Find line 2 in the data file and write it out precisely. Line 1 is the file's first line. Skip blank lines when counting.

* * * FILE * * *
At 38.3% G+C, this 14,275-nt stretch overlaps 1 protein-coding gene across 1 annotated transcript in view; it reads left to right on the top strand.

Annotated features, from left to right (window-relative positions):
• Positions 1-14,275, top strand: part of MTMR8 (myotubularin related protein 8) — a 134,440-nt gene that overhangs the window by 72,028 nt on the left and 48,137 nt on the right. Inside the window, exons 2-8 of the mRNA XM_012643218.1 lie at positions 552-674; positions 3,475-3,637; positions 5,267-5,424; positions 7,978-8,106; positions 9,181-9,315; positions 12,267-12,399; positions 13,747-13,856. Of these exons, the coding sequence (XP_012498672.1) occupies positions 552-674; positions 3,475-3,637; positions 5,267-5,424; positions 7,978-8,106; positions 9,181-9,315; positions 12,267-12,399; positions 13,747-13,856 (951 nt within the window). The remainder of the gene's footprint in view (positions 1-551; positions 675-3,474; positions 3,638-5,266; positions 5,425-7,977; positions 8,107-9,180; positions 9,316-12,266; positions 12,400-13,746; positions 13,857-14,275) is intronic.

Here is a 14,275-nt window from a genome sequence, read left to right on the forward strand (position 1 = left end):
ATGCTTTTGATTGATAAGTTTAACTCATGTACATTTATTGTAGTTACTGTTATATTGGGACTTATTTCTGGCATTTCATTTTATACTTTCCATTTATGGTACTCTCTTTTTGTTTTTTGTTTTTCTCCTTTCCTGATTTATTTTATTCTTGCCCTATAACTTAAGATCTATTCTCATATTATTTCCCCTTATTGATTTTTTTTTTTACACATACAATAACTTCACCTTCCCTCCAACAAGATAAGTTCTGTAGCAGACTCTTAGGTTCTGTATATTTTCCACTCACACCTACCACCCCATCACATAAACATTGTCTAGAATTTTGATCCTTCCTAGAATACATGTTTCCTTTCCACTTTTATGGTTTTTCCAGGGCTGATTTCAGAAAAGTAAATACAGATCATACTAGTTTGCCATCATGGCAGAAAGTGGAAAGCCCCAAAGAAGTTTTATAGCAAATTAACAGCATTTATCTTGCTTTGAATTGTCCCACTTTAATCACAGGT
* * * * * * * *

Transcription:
Annotated features, from left to right (window-relative positions):